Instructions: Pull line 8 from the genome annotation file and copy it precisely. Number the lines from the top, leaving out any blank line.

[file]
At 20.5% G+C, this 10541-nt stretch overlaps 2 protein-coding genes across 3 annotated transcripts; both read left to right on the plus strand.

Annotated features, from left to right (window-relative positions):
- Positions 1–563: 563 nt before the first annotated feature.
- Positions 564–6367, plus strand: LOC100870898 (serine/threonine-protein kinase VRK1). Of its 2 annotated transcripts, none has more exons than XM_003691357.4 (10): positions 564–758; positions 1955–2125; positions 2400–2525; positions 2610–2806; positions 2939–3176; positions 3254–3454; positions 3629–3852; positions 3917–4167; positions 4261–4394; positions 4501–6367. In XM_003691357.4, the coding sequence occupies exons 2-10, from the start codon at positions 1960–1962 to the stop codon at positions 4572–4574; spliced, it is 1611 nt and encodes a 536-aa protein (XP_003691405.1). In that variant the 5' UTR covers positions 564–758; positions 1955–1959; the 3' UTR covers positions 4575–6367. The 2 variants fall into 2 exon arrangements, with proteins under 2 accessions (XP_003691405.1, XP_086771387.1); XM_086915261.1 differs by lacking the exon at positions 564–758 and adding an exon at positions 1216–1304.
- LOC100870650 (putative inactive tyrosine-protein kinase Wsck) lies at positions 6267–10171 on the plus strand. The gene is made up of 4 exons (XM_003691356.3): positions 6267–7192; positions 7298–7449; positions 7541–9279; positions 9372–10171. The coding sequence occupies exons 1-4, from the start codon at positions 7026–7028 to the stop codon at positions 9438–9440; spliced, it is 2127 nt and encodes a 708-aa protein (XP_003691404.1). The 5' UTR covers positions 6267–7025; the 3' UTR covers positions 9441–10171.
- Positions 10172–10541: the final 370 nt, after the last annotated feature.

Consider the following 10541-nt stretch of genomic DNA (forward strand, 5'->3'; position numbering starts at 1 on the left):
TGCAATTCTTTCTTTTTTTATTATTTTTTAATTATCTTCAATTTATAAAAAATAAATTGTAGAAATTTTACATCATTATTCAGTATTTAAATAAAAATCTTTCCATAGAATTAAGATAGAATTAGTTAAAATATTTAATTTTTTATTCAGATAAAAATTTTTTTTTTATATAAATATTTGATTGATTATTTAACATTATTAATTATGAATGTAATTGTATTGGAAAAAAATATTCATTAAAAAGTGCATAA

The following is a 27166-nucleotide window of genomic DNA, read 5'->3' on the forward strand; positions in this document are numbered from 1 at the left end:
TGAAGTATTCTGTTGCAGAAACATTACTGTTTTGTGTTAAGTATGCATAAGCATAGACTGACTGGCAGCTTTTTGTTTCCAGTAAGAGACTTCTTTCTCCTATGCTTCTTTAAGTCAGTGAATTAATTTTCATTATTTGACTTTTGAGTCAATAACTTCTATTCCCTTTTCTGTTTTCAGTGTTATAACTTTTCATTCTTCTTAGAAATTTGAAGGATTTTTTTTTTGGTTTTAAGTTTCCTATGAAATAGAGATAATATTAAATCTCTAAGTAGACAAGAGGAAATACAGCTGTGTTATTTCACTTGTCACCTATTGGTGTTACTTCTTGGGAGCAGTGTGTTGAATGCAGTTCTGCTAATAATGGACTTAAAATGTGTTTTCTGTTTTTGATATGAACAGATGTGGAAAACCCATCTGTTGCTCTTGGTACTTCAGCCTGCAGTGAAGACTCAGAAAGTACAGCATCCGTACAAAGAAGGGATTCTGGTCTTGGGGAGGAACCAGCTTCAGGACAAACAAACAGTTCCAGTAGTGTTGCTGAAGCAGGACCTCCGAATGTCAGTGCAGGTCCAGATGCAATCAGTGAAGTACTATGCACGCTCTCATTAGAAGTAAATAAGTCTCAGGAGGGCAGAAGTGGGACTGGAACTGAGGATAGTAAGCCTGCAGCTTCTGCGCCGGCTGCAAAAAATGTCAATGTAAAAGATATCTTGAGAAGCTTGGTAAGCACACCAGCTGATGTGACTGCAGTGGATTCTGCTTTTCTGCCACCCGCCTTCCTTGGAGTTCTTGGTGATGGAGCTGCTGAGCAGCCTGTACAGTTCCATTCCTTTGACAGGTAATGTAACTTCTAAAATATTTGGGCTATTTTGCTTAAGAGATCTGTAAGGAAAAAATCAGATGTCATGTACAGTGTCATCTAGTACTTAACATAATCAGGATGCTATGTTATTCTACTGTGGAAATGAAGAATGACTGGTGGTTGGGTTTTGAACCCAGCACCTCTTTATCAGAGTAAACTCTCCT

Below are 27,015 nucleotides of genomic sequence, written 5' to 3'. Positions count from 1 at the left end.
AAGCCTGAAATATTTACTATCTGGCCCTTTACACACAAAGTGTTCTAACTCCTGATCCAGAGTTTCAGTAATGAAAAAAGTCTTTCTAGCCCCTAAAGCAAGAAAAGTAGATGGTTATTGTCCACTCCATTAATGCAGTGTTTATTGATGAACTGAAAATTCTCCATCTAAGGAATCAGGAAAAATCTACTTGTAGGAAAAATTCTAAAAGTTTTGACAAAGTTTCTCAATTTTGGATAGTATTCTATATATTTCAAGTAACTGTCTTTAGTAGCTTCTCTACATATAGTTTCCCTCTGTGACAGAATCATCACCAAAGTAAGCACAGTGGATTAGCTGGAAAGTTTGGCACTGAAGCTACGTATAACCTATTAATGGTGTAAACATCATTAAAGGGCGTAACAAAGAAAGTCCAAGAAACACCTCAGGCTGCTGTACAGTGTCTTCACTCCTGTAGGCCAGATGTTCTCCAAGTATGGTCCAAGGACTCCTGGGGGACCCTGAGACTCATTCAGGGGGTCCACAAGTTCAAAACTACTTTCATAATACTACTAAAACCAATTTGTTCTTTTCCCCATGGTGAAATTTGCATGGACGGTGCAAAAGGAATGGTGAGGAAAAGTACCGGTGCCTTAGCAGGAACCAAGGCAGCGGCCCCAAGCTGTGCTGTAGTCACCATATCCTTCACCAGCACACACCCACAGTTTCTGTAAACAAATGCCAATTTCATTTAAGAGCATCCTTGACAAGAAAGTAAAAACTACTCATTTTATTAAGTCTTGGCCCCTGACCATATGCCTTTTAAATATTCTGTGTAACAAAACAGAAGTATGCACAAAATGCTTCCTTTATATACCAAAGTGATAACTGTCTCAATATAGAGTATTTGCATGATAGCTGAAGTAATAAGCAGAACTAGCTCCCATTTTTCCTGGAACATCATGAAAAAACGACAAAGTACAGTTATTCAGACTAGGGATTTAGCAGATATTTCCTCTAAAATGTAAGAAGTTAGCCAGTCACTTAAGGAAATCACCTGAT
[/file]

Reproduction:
TGCAATTCTTTCTTTTTTTATTATTTTTTAATTATCTTCAATTTATAAAAAATAAATTGTAGAAATTTTACATCATTATTCAGTATTTAAATAAAAATCTTTCCATAGAATTAAGATAGAATTAGTTAAAATATTTAATTTTTTATTCAGATAAAAATTTTTTTTTTATATAAATATTTGATTGATTATTTAACATTATTAATTATGAATGTAATTGTATTGGAAAAAAATATTCATTAAAAAGTGCATAA